Ramiro Pena Overkill

I linked to this article on Ramiro Pena yesterday, suggesting that we use caution when discussing a prospect who has seemingly come out of nowhere. Pena hit only .266/.330/.357 in Trenton and has never been higher than AA, yet Madden still felt that it was prudent to write the following:

Fact is, Pena has always demonstrated world class defense since being signed by the Yankees out of Mexico in 2005, but his improvement with the bat is what’s elevated him to legitimate major league prospect status.
“When I first saw him three years ago, you could knock the bat out of his hands,” said one veteran scout whose primary assignment is in the minor leagues. “But he was a magician with the glove and that made him someone to keep an eye on. Now that he’s gained a little weight, put on a little muscle, he’s no longer an ‘out.’ He can handle the bat. I always felt his glove would get him to the big leagues, but now I can see him as an everyday shortstop.”

This is Rob Neyer’s response:

I haven’t seen Ramiro Pena play. Until Sunday, I had never heard of Ramiro Pena. And now he’s the Yankees’ shortstop of the future!

Well, maybe.

This past winter, John Sickels wrote about 40 Yankees prospects in his book. Ramiro Pena wasn’t one of them.

This past winter, the guys at Baseball America wrote about 30 Yankees prospects in their book. Ramiro Pena wasn’t one of them. They mentioned a number of other young players, too, in their minor league depth chart for the Yankees. And here’s where Ramiro Pena shows up: behind Carmen Angelini (Yankees’ No. 28 prospect), Garrison Lassiter (not ranked) and Eduardo Nunez (not ranked).

Exactly. Pena may end up being a suitable utility infielder, and I guess it is possible to suggest that he might someday develop into a starter. However, most of the evidence that we have seen from him suggests that he cannot hit. Let’s not anoint him as the future just yet. We can leave that kind of “reasoned analysis” for Red Sox fanboys and the Bill Madden’s of the world.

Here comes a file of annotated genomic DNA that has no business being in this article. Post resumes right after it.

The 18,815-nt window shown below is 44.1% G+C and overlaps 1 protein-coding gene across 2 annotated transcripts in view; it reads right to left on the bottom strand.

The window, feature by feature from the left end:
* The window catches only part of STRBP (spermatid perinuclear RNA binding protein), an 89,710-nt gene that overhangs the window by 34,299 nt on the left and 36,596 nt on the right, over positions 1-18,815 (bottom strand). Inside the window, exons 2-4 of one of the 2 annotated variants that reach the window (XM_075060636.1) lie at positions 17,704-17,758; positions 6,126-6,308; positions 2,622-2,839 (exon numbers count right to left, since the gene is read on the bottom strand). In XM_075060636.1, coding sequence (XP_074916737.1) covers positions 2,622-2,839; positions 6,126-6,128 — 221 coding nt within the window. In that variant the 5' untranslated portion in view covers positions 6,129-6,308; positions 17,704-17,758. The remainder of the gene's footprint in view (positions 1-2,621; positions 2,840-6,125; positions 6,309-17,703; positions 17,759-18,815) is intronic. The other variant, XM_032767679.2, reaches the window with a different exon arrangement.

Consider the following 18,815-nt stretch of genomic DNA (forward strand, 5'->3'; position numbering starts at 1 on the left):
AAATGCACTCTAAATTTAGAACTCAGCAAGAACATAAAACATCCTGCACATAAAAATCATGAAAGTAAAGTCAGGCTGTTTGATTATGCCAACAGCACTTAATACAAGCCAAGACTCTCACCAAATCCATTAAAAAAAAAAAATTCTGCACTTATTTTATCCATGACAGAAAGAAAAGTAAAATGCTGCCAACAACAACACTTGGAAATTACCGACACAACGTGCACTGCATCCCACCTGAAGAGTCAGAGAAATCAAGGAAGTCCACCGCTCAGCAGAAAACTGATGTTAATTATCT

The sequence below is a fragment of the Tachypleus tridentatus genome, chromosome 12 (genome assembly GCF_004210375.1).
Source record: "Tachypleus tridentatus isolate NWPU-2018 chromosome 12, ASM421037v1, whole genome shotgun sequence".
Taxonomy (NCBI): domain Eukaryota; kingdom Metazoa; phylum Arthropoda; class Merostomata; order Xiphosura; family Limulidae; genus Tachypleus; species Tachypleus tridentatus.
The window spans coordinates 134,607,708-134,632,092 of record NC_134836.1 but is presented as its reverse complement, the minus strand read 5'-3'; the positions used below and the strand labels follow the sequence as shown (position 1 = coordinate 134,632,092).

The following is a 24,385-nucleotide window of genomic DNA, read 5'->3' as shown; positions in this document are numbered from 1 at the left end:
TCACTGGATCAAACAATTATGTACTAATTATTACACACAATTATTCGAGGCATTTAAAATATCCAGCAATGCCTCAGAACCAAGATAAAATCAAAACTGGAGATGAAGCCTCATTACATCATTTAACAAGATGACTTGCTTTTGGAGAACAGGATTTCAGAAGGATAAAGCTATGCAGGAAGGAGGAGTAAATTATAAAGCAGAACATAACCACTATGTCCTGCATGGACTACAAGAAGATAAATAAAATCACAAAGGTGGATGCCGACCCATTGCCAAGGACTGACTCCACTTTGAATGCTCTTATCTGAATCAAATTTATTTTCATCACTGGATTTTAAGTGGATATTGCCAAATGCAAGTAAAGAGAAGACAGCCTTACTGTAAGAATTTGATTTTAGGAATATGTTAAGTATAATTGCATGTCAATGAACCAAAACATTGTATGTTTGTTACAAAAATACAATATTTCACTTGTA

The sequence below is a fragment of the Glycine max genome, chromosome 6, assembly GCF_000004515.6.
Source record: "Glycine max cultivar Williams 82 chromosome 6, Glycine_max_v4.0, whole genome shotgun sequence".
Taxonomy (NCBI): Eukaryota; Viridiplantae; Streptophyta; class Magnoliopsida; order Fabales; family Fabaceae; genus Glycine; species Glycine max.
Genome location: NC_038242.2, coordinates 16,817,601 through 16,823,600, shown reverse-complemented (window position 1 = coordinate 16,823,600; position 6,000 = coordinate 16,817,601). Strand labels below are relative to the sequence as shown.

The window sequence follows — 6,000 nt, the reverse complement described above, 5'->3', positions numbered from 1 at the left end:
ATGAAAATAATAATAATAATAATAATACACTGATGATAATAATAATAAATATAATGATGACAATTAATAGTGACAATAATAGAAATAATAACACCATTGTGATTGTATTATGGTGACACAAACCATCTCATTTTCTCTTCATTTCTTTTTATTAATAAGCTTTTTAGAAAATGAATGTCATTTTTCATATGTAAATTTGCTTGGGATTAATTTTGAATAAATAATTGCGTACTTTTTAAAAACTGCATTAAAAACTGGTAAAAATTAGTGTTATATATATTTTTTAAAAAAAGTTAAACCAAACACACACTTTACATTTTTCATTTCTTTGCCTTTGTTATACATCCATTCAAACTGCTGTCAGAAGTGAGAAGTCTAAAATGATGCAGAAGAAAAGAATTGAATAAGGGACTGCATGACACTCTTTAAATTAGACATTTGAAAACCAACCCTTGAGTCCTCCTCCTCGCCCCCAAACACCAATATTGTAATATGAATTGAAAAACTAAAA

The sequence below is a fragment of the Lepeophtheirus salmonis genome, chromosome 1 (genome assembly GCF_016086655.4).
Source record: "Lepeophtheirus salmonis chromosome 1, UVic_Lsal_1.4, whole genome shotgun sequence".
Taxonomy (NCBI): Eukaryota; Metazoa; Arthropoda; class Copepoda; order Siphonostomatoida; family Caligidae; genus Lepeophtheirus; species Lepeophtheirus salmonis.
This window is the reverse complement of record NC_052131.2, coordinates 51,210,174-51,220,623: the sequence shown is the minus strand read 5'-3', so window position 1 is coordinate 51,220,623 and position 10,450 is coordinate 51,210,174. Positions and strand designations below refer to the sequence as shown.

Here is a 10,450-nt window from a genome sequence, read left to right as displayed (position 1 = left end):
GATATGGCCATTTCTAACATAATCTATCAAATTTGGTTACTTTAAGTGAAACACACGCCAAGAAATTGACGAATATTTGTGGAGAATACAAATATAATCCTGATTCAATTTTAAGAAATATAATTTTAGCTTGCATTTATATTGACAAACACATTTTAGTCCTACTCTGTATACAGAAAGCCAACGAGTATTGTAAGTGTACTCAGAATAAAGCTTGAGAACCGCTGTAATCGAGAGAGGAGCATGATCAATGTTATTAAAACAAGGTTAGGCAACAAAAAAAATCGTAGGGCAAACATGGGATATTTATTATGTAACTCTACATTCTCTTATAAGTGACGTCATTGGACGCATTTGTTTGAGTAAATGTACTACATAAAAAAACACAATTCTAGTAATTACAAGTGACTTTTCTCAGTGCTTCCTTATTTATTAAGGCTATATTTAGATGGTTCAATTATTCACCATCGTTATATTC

0 thoughts on “Ramiro Pena Overkill

  1. I don’t read Madden’s article’s because he comes off as completely clueless most of the time. I remember him saying the Yankees had a weak farm system last year.
    When I read the his article on Pena (not sure if it’s his fault or not) it showed a picture of Jesus Montero. I was like if you’re going do an article about a prospect most people don’t know about, including minor league followers, get his picture right.

  2. It’s so funny how people are so high on this kid now. He’s an all glove no stick SS, no offense but those guys grow on trees. Now if he really was bothered by shoulder surgery that’s a different story, but thus far in his career he has not shown enough to warrant an everyday position.

  3. “It’s actually amazing how quickly the NY media builds up a player.”

    And then tears them down (see Rodriguez, Alex).

    Seriously though I don’t know anyone that takes Madden’s work seriously anymore, but at least he’s not ripping the yankees for something stupid for a change. However misinformed he is, at least its a positive article.

  4. Here’s the problem with this article there Moshe! Just because you knew nothing of Pena doesn’t mean the Yankee brain trust didn’t know. Also if you want to know more on prospects such as these you should visit Chad Jennings website. He is very informed and covers the minors AAA as well as many prospects coming up. As far as Pena is concerned he made the AA All Star game last year and I watched him and he looked pretty decent. He may evolve into an Orlando Cabrera type with a great world class glove and a decent enough bat to make a difference. But it’s that glove that is gonna have fans excited.

    • I knew of Pena before, I just didnt pay much attention to him because he has little hitting talent. If multiple sources have looked at Pena and not seen him to be in the Yankees top 30 prospects, it is hard for me to look at a few St Ab’s and call him the SS of the future.